The Ballad of Vintage Couture
Less than a decade ago, Vintage Couture clothing was merely old clothing, an unnamed category of inventory, unappreciated at every thrift shop in America. No resale shop would accept this type of merchandise, or passé clothing for consignment. Children of couture-clad mothers and aunts and grandmothers disdained their legacy and donated these items. Volunteers were indifferent, tagging the merchandise at low prices and tossing them on racks where they would swing month after month, snubbed by the impoverished and most foraging bargain hunters.
Few valued clothing produced and styled forty to fifty years ago. The couturiers fell into public obscurity: Jean Muir, Pauline Trigere, Rafael, Madame Gres, Donald Brooks, Gloria Scherrer, Hanae Mori, even Chanel by CoCo. There was a minuscule market, and it was a refined market. Instructors at Fashion Design Schools would forage, find, and purchase definitive items to teach their students construction, fabrics, detailing, and styling. Treasure hunters would rummage and purchase an item that triggered a girlhood memory of an aunt, their mother, a cousin, or a movie star, whose panache was evoked by this clothing. It was unlikely they wore these purchases. They were mementos, purchased in an impulsive, nostalgic recollection moment for a song. Another type of shopper was the home sewers, not seamstresses or tailors by vocation, but home sewers. They would hunt for the perfect piece to take apart and study, re-construct couture, and make and update patterns from the pieces. Thrift shops selling vintage couture become a staple of modern cities near the turn of this century. Theme parties, Halloween, cross dressers, transsexuals would bring customers to thrift shops for costumes. It was no longer the excitement of vintage clothing that was driving the traffic, but the sheer nature of mimicking an earlier time.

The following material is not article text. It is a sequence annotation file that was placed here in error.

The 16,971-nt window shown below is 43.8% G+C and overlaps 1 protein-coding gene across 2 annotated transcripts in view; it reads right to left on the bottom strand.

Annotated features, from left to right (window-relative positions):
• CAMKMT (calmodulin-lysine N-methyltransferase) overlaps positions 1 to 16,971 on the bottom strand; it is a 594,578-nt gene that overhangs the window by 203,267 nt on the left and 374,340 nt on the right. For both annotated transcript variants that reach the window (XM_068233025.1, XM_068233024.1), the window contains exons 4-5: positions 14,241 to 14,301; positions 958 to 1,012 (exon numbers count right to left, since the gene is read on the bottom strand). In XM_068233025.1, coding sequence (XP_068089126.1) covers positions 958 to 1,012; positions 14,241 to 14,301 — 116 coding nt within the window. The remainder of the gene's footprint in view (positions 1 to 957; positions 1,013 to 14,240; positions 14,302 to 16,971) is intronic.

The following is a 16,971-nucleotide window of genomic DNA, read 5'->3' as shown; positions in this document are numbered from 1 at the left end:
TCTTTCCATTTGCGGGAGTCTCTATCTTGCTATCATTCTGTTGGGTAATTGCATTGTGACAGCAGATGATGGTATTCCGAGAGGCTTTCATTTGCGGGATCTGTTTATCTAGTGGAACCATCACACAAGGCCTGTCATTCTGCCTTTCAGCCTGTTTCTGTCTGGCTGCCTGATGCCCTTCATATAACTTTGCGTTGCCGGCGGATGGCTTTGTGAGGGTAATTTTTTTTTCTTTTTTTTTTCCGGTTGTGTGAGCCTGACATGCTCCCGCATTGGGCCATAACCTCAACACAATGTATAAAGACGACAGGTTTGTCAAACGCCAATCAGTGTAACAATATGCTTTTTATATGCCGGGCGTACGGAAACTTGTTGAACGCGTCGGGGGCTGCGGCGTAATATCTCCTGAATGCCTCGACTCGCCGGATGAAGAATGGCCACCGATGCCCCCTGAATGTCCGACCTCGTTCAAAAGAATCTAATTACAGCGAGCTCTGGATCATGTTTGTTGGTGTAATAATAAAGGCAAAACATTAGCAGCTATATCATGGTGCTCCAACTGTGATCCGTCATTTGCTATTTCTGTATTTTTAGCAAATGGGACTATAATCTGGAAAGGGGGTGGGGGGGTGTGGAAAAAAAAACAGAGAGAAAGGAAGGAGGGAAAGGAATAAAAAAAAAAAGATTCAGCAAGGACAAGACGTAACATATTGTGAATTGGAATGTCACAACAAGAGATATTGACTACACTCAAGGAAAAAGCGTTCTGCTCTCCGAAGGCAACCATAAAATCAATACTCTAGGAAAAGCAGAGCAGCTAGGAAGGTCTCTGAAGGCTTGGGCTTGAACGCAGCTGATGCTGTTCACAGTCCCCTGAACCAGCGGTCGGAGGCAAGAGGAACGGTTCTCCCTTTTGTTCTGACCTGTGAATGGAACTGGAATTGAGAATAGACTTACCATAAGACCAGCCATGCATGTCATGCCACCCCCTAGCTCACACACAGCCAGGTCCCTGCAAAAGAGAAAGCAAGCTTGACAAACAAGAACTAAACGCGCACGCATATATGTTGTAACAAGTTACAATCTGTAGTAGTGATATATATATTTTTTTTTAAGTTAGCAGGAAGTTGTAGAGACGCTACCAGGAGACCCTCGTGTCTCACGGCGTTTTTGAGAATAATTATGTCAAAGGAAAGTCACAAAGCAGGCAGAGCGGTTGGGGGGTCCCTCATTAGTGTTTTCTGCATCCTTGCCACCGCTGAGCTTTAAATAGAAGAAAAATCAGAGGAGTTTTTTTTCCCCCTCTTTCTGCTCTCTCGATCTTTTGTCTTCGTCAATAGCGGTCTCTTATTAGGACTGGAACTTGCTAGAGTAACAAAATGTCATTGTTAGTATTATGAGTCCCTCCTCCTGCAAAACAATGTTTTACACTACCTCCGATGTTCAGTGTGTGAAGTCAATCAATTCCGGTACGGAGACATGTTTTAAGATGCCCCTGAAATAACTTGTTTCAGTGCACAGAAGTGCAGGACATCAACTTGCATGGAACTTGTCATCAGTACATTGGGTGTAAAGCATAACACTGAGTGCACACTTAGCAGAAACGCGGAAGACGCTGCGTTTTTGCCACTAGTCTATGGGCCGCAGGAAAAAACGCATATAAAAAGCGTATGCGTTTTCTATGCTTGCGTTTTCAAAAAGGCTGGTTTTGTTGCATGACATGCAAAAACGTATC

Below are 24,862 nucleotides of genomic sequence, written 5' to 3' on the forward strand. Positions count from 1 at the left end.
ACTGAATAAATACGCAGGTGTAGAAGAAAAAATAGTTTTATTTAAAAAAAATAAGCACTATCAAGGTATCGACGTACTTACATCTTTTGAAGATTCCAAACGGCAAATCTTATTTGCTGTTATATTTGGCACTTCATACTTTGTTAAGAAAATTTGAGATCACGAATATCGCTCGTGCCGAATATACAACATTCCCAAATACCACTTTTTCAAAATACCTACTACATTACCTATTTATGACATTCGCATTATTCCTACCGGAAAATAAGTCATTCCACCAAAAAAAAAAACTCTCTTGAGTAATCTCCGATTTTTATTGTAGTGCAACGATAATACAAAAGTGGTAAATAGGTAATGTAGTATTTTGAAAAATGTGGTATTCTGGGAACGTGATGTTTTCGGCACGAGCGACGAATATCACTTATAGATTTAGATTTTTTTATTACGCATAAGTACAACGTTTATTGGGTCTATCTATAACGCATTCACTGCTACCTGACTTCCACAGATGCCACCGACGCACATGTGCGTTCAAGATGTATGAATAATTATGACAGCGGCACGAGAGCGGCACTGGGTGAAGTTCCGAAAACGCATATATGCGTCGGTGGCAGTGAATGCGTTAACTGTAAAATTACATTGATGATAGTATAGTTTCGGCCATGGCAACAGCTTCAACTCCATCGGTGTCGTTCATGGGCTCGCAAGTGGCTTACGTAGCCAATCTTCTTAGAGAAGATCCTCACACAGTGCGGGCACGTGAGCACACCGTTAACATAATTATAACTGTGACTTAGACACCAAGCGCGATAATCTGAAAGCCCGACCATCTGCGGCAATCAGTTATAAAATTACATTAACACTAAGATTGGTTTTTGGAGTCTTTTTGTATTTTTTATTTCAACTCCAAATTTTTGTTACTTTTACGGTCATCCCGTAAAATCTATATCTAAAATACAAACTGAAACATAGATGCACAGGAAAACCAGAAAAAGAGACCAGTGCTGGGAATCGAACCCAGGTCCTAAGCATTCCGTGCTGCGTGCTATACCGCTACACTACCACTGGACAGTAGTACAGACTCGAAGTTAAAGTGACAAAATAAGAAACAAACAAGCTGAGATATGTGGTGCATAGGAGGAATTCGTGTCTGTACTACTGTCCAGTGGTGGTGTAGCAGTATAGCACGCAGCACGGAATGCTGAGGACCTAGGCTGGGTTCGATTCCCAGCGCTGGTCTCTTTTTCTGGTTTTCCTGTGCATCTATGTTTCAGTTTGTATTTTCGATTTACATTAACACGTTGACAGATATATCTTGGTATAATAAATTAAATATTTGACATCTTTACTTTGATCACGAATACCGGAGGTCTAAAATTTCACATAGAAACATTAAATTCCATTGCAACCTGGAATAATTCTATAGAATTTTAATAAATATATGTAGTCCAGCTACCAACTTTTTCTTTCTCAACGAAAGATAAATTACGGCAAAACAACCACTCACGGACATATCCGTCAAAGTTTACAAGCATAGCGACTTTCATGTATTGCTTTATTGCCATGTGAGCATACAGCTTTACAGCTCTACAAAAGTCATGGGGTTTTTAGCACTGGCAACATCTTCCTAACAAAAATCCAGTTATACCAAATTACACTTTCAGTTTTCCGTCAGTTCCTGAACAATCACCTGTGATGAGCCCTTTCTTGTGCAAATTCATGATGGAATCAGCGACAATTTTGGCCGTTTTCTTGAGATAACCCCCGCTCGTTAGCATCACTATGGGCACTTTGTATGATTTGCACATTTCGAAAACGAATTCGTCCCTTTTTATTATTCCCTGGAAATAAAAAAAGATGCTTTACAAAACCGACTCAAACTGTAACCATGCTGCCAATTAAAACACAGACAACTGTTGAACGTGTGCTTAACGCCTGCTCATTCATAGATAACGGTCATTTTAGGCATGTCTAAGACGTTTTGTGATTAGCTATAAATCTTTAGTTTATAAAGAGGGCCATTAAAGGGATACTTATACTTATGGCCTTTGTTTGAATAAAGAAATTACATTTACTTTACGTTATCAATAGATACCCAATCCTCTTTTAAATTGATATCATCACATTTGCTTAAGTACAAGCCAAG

I was not in any of the refined markets listed above when I happened upon a severely abused, moth ridden, red and blue striped, wool jersey Chanel suit with a skirt tagged $13 in 1995. I was, instead, looking for merchandise for an as yet nascent resale shop which would specialize in used couture clothing and accessories. My shop was to be located somewhere wonderful in wonderful Chicago devoted to obtaining couture merchandise by outright purchase, not consignment. My money for inventory was very tight. I had to resort to thrift shops to obtain sufficient inventory to stock a shop whose square footage ultimately could be no more than 300 square feet. The sleeve and its clearly identifiable Chanel button caught my eye. Neither stripes, nor red, nor blue, nor suits with skirts, nor wool jerseys were in style. The jacket was unstylish, a fitted jacket; the skirt was unfashionably designed with a pleated torso.
I bought it in a moment, along with each and every other couture item I could find that day and each successive day until the ‘starter’ store opened on June 10, 1995. I paid hundreds of dollars to renovate, recondition, and dry clean these items. I blew my budget and resorted to consignment for current couture clothing and accessories to bulk up to 450 pieces. I arranged the Shop by couture label, interspersing current with passé. I sold to encourage